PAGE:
Finally, the Court stated that the Google executives bore responsibility for the privacy violation because Google profited from the video by selling advertising on the site where the footage was posted. Judge Magi wrote in the Decision that it was clear that Google's violation of the privacy law was based on its desire for financial gain: "The service was deliberately launched without monitoring and only later - given its enormous success - was the possibility introduced for users to report inappropriate content for the purpose of its removal[And the] technical and personnel investments [for responding to such user reporting] were ridiculously inadequate for the purpose." Judge Magi concluded, "In simple words, it is not the writing on the wall that constitutes a crime for the owner of the wall, but its commercial exploitation in certain cases and circumstances can constitute a crime."
The Google executives will not serve prison time because of Italian criminal law rules on suspension and commutation of short prison sentences for first-time offenders. Nonetheless, Google has confirmed that it will vigorously appeal the Decision.
Comparison With U.S. Law
U.S. laws protect privacy as well, but to a different degree than do the laws in Europe. Whereas U.S. privacy laws generally are designed to protect consumers against abuses by businesses or against government intrusions, EU privacy laws focus more broadly and more fundamentally on protecting people from having their lives exposed to public view, especially in the mass media. As the prosecutor in this case summarized Italian law, "A company's rights cannot prevail over a person's dignity." Although the U.S. also recognizes a tort for invasion of privacy when one appropriates for his own use or benefit the name or likeness of another without the other's consent, this right may be outweighed by stronger interests and protections in the U.S. under First Amendment principles and jurisprudence.
For example, under the U.S. Communications Decency Act of 1996 (the "CDA"), "[n]o provider or user of an interactive computer service shall be treated as the publisher or speaker of any information provided by another information content provider." The CDA generally has been interpreted by U.S. courts to extend broad immunity for online service providers from defamation and/or other potential liability. Starting with Zeran v. America Online, Inc ., 129 F.3d 327 (4th Cir. 1997), cert. denied , 524 U.S. 937 (1998), U.S. courts have generally been reluctant to impose a duty on online service providers to monitor the third-party content posted to their websites, or to hold them liable as a result of such postings. In Joyner v. Lazzareschi , No. 05-10627 (Cal. Ct. App. March 18, 2009), for example, a California court held that an online service provider was immune from liability under the CDA in connection with communications in an online forum, even though the provider republished the allegedly defamatory comments on a different website.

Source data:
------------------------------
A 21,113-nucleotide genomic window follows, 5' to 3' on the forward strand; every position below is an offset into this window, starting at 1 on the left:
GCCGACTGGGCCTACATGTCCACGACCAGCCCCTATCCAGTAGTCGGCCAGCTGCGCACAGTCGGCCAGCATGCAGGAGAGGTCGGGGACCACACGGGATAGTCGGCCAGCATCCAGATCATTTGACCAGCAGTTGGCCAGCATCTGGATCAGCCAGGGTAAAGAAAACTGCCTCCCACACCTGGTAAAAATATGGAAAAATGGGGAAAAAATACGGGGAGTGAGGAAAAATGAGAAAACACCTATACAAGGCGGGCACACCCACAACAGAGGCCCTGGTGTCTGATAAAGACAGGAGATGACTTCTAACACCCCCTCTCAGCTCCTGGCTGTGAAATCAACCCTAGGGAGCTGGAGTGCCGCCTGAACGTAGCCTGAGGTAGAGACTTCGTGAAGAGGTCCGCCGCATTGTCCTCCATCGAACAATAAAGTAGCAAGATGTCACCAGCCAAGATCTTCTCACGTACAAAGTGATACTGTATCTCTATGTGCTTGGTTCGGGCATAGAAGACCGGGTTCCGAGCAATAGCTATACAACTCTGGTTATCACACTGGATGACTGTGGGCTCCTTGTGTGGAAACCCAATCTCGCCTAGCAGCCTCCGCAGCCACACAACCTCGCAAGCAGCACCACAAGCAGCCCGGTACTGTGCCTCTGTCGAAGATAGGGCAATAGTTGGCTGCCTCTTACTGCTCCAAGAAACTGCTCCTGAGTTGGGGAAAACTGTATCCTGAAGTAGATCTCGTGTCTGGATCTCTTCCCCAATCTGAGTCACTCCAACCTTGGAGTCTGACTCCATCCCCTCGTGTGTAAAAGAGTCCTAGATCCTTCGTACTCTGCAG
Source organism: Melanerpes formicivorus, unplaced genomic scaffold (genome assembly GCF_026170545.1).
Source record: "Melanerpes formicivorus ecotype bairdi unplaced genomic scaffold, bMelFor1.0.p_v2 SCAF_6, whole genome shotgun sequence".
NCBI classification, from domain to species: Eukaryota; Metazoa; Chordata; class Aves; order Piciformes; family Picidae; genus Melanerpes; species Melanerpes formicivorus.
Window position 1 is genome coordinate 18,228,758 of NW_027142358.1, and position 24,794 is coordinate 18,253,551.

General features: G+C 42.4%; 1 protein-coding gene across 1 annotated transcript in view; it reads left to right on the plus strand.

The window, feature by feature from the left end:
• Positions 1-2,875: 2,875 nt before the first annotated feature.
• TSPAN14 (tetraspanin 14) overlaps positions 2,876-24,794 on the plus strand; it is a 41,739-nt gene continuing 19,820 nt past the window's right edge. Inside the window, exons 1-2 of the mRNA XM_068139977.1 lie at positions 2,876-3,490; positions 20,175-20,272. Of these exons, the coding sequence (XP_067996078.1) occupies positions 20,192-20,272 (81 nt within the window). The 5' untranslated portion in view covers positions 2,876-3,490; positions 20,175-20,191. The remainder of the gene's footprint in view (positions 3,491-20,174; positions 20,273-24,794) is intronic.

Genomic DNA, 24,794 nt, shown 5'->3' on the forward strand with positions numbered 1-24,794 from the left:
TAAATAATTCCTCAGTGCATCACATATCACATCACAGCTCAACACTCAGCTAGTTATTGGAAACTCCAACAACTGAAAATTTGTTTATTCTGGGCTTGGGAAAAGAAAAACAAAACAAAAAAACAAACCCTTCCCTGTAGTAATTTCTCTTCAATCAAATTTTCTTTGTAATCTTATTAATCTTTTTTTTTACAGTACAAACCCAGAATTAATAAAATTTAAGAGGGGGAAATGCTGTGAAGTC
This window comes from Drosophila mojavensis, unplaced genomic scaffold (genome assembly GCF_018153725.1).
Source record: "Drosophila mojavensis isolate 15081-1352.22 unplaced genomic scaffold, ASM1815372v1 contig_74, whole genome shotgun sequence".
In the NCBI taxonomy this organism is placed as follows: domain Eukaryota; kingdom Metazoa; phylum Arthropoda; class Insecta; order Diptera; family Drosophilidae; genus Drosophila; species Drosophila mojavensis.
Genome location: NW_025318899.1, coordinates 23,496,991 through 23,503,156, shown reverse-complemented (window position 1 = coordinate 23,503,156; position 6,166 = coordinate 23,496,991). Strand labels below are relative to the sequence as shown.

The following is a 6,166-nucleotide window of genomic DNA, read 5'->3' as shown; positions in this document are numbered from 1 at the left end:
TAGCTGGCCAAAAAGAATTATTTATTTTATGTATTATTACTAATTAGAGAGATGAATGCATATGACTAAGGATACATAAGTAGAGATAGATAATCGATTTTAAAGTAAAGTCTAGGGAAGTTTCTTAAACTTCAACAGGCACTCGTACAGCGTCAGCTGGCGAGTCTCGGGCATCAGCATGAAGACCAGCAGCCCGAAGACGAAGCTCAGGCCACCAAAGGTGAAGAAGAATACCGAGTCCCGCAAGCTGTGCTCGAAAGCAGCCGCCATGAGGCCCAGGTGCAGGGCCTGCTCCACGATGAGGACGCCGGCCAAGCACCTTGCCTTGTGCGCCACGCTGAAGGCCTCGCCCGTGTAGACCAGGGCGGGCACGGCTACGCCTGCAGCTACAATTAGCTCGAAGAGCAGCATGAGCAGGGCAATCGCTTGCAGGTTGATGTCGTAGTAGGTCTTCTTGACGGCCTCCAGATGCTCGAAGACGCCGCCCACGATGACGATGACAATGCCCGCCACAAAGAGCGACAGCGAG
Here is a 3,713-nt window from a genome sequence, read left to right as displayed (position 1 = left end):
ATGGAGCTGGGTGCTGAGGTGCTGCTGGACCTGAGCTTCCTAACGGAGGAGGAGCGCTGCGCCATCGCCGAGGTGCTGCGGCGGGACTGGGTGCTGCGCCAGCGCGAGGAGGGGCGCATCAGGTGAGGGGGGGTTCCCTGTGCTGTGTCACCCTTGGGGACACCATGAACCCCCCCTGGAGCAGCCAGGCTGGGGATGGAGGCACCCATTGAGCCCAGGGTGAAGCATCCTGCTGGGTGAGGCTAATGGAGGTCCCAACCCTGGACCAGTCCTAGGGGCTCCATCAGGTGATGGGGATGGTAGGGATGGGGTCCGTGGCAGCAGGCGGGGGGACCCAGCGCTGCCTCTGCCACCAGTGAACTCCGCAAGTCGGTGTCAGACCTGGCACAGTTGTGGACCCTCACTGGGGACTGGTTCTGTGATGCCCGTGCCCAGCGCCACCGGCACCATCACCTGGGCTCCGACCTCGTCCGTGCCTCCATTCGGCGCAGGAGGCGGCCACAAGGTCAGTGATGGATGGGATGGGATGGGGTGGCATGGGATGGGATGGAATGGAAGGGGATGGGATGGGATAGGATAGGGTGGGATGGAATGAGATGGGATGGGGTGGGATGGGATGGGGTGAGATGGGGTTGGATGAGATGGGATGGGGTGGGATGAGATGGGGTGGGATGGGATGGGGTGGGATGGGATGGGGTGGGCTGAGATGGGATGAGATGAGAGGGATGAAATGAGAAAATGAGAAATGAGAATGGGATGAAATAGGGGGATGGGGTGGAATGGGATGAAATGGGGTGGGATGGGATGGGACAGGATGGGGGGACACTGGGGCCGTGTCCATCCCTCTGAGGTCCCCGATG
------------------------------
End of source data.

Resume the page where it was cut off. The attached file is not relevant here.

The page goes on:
To be sure, some cases - such as Fair Housing Council v. Roommates.com , 521 F.3d 1157 (9th Cir. 2008) (holding that a website's provision of a questionnaire inviting users to indicate an unlawful roommate preference, i.e., preferred sexual orientation, made the website legally liable under the Fair Housing Act for the resulting user inputs) - have started to question the extent of this immunity. However, in general the attitude and resulting law in the U.S. is to afford online service providers broad protection from liability.
Similarly, the Digital Millenium Copyright Act of 1998 (the "DMCA") provides immunity for online service providers from copyright liability based on the content of third-party postings to their sites, so long as the provider complies with the DMCA's steps regarding proper notice and take-down of potentially infringing content once the provider becomes aware of it.
Given this more flexible approach to striking the balance between individual privacy and online freedoms, it is no surprise that the U.S. is usually the venue where new online enterprises based on user-generated content ( e.g. , eBay, YouTube, Facebook) are created. However, since the Internet is a global phenomenon, the Decision must be taken seriously by multinational organizations doing business in Italy and in other countries with similarly restrictive privacy laws.